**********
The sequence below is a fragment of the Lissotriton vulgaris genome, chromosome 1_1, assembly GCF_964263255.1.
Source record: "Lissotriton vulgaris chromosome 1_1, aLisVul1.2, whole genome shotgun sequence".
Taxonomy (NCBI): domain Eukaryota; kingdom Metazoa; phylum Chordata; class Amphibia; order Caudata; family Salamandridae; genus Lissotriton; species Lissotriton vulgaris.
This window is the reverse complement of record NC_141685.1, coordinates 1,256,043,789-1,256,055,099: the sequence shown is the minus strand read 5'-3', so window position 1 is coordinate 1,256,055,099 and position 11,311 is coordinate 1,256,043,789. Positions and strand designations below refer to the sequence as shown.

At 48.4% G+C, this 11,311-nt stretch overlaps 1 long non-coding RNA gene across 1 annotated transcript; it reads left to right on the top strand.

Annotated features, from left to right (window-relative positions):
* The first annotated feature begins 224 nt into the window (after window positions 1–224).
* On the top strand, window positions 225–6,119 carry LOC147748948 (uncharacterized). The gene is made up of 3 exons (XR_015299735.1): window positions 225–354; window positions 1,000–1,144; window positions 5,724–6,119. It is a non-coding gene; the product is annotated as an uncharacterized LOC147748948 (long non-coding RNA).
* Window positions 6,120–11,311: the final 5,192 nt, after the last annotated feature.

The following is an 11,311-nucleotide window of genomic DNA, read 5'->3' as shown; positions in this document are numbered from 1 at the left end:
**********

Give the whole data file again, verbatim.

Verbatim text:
The sequence below is a fragment of the Lissotriton vulgaris genome, chromosome 1_1, assembly GCF_964263255.1.
Source record: "Lissotriton vulgaris chromosome 1_1, aLisVul1.2, whole genome shotgun sequence".
Taxonomy (NCBI): domain Eukaryota; kingdom Metazoa; phylum Chordata; class Amphibia; order Caudata; family Salamandridae; genus Lissotriton; species Lissotriton vulgaris.
This window is the reverse complement of record NC_141685.1, coordinates 1,256,043,789-1,256,055,099: the sequence shown is the minus strand read 5'-3', so window position 1 is coordinate 1,256,055,099 and position 11,311 is coordinate 1,256,043,789. Positions and strand designations below refer to the sequence as shown.

At 48.4% G+C, this 11,311-nt stretch overlaps 1 long non-coding RNA gene across 1 annotated transcript; it reads left to right on the top strand.

Annotated features, from left to right (window-relative positions):
* The first annotated feature begins 224 nt into the window (after window positions 1–224).
* On the top strand, window positions 225–6,119 carry LOC147748948 (uncharacterized). The gene is made up of 3 exons (XR_015299735.1): window positions 225–354; window positions 1,000–1,144; window positions 5,724–6,119. It is a non-coding gene; the product is annotated as an uncharacterized LOC147748948 (long non-coding RNA).
* Window positions 6,120–11,311: the final 5,192 nt, after the last annotated feature.

The following is an 11,311-nucleotide window of genomic DNA, read 5'->3' as shown; positions in this document are numbered from 1 at the left end: